Tilt training can halt recurrent fainting or syncope

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Tilt Table Training

Tilt training can reduce symptoms of recurrent fainting or syncope by upto 85%

Tilt training effectively prevents fainting, according to research presented today at EHRA 2019, a European Society of Cardiology (ESC) congress. The programme also improved quality of life, reduced the worry and fear about future fainting and enabled patients to return to work.

Fainting or syncope is a transient loss of consciousness due to acute reduction of blood supply to the brain with rapid, spontaneous and complete recovery. About one in three people suffer a fainting episode in their lifetime in the general population.

Neurally mediated syncope (NMS), also called as reflex, neurocardiogenic or vasovagal syncope is the most common form of fainting and a frequent reason for emergency department visits. The common triggers are standing in a hot, crowded space, emotional stress or standing up too quickly. Most cases of fainting is harmless, but a small percentage of people faint due to  an irregular heartbeat, or arrhythmia, hence requiring immediate evaluation with electrocardiogram or ECG.

The common triggers are standing in a hot, crowded space, emotional stress or standing up too quickly. Most cases of fainting is harmless, but a small percentage of people faint due to  an irregular heartbeat, or arrhythmia, hence requiring immediate evaluation with electrocardiogram or ECG

In some patients fainting occurs repeatedly without any warning signs, and medications or devices do not help. Previous studies have also showed that tilt table training exercises improved patients with recurrent neurocardiogenic syncope. The study enrolled 102 patients (average age 46) who had fainted at least twice in the previous six months or fainted once and had three presyncopal episodes in the previous year.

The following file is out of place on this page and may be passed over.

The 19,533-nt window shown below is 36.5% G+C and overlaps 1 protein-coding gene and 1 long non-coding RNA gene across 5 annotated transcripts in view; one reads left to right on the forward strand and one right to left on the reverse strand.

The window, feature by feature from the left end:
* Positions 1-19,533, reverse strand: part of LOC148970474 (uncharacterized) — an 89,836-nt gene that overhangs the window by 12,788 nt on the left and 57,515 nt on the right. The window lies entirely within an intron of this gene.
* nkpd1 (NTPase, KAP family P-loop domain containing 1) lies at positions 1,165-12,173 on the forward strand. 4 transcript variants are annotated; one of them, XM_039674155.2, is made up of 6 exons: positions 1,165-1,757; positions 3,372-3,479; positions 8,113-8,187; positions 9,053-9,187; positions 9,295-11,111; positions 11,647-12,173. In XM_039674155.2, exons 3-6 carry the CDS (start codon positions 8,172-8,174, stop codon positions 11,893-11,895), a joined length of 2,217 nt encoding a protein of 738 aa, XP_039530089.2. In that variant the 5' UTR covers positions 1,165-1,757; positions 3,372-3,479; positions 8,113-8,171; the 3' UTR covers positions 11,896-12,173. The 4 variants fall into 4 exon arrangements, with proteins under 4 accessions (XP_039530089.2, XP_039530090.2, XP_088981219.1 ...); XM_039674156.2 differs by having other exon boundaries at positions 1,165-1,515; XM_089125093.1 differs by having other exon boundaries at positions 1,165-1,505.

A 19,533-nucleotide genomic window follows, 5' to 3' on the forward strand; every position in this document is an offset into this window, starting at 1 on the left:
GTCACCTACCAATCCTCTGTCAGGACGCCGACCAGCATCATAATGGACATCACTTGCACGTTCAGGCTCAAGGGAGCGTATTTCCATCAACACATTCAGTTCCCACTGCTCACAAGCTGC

Tilt training was also significantly associated with less worry, fear, and frustration related to fainting.  The protocol had two parts. In the hospital part, patients lay down on a table that moved up to 60° for six sessions and 70° for three sessions – each time staying raised for 20-30 minutes while electrocardiogram (ECG) and blood pressure measurements were taken. The home-based part consisted of sitting up in bed at 60-70° for 30 minutes daily, sleeping with extra pillows so the head was at 10°, avoiding quick upright movements, drinking around 2.5 litres of water daily, and doing aerobic exercise for 30 minutes a day.

Following the tilt training, blood pressure did not drop when moving upright and cardiac output (the volume of blood pumped with each beat) normalised. But, more importantly, an average of 5.5 years after the programme, 86% of patients had not fainted again. In the rest (14%), average numbers of yearly faints (syncope) and presyncopal episodes (feeling faint) fell significantly by more than half – from five faints to less than two, and from more than 11 presyncopal episodes to less than five.

“These results show that tilt training is a safe and effective treatment option for selected patients with recurrent syncopal episodes,” said study author Dr Sergio Laranjo, of the Hospital Santa Marta, Lisbon, Portugal. “None of the conventional treatments had helped, but after tilt training they stopped fainting and were able to resume their jobs.”